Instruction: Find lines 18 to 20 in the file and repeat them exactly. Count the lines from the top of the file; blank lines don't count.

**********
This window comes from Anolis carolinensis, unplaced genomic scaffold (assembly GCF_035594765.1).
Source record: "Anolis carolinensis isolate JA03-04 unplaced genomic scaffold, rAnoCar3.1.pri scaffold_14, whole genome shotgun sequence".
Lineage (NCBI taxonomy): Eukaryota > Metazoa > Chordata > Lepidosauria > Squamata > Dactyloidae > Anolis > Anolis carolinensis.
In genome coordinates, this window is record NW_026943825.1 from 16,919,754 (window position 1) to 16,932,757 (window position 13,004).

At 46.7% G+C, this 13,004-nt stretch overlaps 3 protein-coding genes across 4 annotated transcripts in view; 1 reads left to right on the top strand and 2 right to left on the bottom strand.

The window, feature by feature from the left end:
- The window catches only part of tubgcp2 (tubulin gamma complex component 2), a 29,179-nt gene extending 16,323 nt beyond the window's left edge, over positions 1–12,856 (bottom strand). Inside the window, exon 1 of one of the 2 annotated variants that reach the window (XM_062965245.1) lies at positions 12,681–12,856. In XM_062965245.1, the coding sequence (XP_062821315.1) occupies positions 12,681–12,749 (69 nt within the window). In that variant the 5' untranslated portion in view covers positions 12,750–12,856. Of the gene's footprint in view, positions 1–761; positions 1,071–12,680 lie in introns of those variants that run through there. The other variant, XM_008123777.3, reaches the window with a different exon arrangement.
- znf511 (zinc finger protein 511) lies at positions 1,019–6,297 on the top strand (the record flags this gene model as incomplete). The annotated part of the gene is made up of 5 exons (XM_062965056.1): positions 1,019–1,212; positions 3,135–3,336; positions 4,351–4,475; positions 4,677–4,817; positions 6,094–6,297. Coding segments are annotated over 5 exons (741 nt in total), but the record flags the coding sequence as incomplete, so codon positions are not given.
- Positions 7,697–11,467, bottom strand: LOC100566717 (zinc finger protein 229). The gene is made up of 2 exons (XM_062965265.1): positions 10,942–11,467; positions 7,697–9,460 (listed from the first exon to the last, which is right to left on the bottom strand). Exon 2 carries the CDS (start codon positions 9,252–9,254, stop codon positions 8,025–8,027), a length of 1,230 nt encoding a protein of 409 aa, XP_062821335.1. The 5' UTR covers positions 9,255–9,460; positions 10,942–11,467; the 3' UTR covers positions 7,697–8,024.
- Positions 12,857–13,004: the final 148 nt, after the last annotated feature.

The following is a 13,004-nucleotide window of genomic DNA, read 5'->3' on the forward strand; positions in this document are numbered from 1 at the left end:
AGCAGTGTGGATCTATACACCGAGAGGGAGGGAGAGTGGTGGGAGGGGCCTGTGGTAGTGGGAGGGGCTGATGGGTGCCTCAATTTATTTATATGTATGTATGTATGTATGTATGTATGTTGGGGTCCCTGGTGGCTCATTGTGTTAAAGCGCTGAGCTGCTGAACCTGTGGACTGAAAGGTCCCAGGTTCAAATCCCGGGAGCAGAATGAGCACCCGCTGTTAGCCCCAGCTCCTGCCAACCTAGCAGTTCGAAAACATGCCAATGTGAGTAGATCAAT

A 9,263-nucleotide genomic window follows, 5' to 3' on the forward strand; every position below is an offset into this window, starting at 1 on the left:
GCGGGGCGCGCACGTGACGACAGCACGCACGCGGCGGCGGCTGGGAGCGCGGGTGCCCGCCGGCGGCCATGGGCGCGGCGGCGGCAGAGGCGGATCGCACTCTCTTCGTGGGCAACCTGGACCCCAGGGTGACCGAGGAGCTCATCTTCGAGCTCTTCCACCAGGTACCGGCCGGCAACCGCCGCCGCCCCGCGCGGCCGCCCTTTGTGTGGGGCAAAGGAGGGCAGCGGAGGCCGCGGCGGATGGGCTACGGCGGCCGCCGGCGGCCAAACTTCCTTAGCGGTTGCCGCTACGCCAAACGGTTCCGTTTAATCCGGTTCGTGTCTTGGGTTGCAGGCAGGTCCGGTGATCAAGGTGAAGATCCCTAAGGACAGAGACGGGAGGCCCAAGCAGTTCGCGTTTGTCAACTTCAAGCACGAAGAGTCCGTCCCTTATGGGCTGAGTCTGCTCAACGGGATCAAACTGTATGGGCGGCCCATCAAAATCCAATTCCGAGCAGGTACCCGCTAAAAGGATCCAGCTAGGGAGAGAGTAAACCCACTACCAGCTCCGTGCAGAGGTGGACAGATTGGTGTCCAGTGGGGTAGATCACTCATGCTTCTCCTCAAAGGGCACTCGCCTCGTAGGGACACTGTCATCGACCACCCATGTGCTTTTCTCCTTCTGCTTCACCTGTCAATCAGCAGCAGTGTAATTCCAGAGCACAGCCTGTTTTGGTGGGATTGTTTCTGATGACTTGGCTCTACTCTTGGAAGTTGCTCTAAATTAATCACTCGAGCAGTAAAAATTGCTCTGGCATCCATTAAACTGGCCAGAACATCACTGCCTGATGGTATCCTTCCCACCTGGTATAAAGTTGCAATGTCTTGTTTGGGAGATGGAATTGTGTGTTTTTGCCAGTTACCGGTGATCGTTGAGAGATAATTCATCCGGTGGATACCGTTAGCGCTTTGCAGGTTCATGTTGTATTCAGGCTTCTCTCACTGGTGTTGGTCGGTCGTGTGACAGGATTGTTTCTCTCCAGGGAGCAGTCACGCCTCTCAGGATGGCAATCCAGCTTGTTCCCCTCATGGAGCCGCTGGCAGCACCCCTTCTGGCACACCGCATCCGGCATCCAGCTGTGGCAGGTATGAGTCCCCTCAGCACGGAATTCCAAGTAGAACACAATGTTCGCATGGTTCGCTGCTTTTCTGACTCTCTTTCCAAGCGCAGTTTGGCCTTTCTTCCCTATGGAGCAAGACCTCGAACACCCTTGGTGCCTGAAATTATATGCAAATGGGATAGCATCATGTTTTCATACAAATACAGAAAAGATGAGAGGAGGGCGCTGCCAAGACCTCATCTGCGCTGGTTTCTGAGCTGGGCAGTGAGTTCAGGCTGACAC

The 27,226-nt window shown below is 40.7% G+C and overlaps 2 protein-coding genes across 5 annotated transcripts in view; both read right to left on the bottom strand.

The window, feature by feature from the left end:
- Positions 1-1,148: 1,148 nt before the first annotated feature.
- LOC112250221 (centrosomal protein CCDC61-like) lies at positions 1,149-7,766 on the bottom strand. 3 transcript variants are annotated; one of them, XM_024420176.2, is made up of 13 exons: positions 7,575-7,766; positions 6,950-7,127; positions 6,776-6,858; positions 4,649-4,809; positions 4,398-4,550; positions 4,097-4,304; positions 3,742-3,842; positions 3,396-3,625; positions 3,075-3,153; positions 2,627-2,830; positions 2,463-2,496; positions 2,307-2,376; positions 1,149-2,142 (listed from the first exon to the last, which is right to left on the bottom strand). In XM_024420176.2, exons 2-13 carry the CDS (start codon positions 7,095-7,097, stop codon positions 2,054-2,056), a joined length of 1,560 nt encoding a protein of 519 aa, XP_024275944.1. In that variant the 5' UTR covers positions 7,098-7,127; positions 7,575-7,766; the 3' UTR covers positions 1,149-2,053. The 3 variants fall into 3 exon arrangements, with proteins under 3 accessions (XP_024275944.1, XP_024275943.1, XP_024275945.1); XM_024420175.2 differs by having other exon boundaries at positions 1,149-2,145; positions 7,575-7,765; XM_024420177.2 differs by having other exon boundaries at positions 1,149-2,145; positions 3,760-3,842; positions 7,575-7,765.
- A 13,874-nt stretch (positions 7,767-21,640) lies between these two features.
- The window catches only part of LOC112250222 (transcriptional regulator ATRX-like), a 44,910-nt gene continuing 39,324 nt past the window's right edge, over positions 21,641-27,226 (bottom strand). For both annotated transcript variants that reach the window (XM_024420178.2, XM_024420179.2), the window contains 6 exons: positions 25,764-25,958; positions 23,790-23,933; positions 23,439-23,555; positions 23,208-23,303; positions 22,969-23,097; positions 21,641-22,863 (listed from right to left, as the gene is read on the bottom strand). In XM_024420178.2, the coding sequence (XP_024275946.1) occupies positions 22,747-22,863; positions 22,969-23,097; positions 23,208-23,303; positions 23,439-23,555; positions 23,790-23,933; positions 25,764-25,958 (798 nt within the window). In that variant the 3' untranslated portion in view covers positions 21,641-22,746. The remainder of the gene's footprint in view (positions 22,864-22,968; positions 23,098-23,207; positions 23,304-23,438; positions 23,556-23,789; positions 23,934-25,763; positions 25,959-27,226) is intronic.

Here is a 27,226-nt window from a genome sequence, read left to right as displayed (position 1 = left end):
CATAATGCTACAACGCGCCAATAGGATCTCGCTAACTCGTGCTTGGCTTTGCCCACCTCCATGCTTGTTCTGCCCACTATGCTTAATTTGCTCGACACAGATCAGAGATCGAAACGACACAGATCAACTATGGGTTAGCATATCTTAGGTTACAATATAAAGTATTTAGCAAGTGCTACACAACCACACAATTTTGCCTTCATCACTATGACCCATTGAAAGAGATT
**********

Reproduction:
- LOC112250221 (centrosomal protein CCDC61-like) lies at positions 1,149-7,766 on the bottom strand. 3 transcript variants are annotated; one of them, XM_024420176.2, is made up of 13 exons: positions 7,575-7,766; positions 6,950-7,127; positions 6,776-6,858; positions 4,649-4,809; positions 4,398-4,550; positions 4,097-4,304; positions 3,742-3,842; positions 3,396-3,625; positions 3,075-3,153; positions 2,627-2,830; positions 2,463-2,496; positions 2,307-2,376; positions 1,149-2,142 (listed from the first exon to the last, which is right to left on the bottom strand). In XM_024420176.2, exons 2-13 carry the CDS (start codon positions 7,095-7,097, stop codon positions 2,054-2,056), a joined length of 1,560 nt encoding a protein of 519 aa, XP_024275944.1. In that variant the 5' UTR covers positions 7,098-7,127; positions 7,575-7,766; the 3' UTR covers positions 1,149-2,053. The 3 variants fall into 3 exon arrangements, with proteins under 3 accessions (XP_024275944.1, XP_024275943.1, XP_024275945.1); XM_024420175.2 differs by having other exon boundaries at positions 1,149-2,145; positions 7,575-7,765; XM_024420177.2 differs by having other exon boundaries at positions 1,149-2,145; positions 3,760-3,842; positions 7,575-7,765.
- A 13,874-nt stretch (positions 7,767-21,640) lies between these two features.
- The window catches only part of LOC112250222 (transcriptional regulator ATRX-like), a 44,910-nt gene continuing 39,324 nt past the window's right edge, over positions 21,641-27,226 (bottom strand). For both annotated transcript variants that reach the window (XM_024420178.2, XM_024420179.2), the window contains 6 exons: positions 25,764-25,958; positions 23,790-23,933; positions 23,439-23,555; positions 23,208-23,303; positions 22,969-23,097; positions 21,641-22,863 (listed from right to left, as the gene is read on the bottom strand). In XM_024420178.2, the coding sequence (XP_024275946.1) occupies positions 22,747-22,863; positions 22,969-23,097; positions 23,208-23,303; positions 23,439-23,555; positions 23,790-23,933; positions 25,764-25,958 (798 nt within the window). In that variant the 3' untranslated portion in view covers positions 21,641-22,746. The remainder of the gene's footprint in view (positions 22,864-22,968; positions 23,098-23,207; positions 23,304-23,438; positions 23,556-23,789; positions 23,934-25,763; positions 25,959-27,226) is intronic.